The African origins of tango: Yuri Buenaventura
The Colombian singer Yuri Buenaventura talks about the African roots of tango. It also includes comments by musician Juan Carlos Caceres. Extract from a concert and interviews.
In our collective minds, Tango, despite being referred to as "Latin", does not fall under the category of "tropical" music. Although it expresses a great sensuality, not unlike the Caribbean dances, it also seems to possess something more subdued, more stilted, and more tragic, even more so than Salsa, which is usually considered cheerful, upbeat, and exuberant. In its relatively simple rhythms, in its instrumentation where the string instruments and the piano play an important role, in its lyricism-tinted melodies, there is also something much closer to European aesthetic than we find in typical Caribbean music which is punctuated by percussion instruments and African choirs.
So there you have it: the major difference between Tango and Salsa is that in latter there are, a least on the surface, hardly any traces of African influence, with its percussive poly-rhythms, its vocal and instrumental improvisation, and, of course, its provocative swaying of the hips. This is light years away from the upright chests, the concentrated expression and ornate elegance of the tangueros.
And if we can go one step further: it was largely in reaction to the ethnically and socially despicable nature of its origins - after all, Tango was a dance of the poor, mulattos and reprobates, practised in brothels and cafés of ill repute, in sordid districts of Buenos Aires. The history of Tango was reconstructed at the beginning of the 20th century as an elegant form of dance and music with clearly visible European filiations, with a repertoire of sad and nostalgic songs that were miles away from the small obscene choruses and picaresque allusions of its beginnings. It was partly to shake off the memory of its vulgar and multi-racial origins that Tango was whitewashed (if not whitened) and elevated to comply with codes of European culture - a model adopted by Argentine society at the beginning of the 20th century.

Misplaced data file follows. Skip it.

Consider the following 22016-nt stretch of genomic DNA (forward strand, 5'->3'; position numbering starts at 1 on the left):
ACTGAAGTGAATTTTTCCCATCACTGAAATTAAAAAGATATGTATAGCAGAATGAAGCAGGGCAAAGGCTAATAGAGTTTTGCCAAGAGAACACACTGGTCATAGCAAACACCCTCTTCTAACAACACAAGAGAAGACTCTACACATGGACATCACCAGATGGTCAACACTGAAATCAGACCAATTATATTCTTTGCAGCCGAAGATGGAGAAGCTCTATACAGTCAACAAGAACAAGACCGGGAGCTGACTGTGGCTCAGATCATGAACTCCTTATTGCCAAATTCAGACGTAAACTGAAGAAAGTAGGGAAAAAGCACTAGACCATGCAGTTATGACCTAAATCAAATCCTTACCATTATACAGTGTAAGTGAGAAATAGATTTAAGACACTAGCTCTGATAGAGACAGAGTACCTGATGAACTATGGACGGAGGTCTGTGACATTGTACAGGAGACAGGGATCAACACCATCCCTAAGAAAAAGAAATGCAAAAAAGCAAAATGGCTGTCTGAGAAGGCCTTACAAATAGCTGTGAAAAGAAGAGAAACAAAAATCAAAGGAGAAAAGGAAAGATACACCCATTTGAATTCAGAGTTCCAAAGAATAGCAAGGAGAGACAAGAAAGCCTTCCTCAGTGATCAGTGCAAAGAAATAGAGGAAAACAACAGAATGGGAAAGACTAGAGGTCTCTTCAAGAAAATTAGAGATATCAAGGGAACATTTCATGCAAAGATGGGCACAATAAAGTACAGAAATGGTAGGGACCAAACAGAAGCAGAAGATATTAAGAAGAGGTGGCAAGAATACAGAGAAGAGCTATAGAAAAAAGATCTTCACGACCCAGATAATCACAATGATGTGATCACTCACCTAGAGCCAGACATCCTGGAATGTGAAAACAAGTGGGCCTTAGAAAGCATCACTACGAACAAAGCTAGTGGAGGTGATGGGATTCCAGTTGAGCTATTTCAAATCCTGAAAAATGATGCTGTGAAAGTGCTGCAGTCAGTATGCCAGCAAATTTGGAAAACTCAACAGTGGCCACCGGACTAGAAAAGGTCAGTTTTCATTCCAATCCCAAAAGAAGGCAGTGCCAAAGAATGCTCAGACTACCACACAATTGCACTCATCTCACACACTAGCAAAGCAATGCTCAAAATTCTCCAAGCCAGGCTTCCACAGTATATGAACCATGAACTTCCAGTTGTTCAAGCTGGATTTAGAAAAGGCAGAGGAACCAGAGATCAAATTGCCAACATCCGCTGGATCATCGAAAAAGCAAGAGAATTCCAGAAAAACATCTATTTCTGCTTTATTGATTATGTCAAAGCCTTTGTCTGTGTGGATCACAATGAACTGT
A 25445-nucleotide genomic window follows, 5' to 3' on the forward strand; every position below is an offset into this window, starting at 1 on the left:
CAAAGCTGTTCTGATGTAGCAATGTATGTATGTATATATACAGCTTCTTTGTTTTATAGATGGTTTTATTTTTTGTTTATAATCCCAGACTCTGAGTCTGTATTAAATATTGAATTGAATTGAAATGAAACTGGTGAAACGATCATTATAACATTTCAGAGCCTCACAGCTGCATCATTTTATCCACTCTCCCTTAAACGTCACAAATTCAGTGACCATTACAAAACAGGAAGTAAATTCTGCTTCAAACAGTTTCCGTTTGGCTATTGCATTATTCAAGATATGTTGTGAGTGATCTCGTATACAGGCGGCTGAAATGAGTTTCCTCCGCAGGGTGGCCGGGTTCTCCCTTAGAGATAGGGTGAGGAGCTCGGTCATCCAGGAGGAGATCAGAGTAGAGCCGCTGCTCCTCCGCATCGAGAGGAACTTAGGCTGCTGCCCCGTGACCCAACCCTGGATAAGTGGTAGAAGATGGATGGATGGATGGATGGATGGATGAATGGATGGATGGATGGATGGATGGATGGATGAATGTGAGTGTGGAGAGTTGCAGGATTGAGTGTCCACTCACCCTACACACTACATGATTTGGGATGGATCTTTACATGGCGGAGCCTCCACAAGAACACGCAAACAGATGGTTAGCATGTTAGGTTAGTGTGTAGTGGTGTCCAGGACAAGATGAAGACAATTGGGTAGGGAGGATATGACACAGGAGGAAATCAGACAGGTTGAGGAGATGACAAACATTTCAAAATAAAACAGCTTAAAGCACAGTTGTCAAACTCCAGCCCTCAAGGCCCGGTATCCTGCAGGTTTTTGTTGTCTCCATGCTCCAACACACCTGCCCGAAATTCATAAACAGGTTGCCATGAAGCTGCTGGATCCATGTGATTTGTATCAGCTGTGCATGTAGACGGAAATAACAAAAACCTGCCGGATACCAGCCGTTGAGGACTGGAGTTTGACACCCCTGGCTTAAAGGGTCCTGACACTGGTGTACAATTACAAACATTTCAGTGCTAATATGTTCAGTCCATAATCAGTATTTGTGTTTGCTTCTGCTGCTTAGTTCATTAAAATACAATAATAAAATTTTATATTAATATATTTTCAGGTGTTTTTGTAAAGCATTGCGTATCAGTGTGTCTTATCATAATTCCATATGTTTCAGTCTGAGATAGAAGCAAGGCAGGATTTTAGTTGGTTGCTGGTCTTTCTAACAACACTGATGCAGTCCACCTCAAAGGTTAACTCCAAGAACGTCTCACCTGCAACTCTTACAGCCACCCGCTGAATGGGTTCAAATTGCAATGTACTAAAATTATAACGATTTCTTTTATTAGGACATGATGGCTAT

The very old black roots of tango were virtually concealed throughout the 20th century, with however one important exception: the revival movement of the musical style called "milonga" (actually a binary rhythm in 2/4 time close to habanera) initiated in the 1930s by authors and composers who were also close to progressive political movements of the time such as Homero Manzi and Sebastián Piana .
Is was only at the turn of the 21st century that this distant African influence was to be rediscovered by musicians and musicologists. The story "The black roots of the tango" takes us on a discovery of two of the most prominent of them, who actually come from two very different cultural backgrounds.
The first is the Colombian salsero Yuri Buenaventura, great performer of Caribbean music today, and who, in themes such as Afrotango, highlights the affinities of Caribbean music with the Tango. "Tangó», is a term that comes from the Congo, which means a meeting place to practice dance», he says. The Argentines then moved the tonic accent to europeanize it and to create a more Spanish or Italian-sounding term. But initially, it's an «African Word.»
The second is the late Juan Carlos Caceres, an Argentine musician who used to play Jazz and whose research and creative efforts were largely devoted to the uncovering of the black roots of Tango. In his opinion, there are particularly noticeable origins in the rhythm, since the famous "clave", the rhythmic formula that is so characteristic of Cuban music can also be found in Tango. Further proof: it is quite possible to dance a Salsa to a "Caribbean" milonga composed by Cáceres, such as Tango Negro or Toca Tango.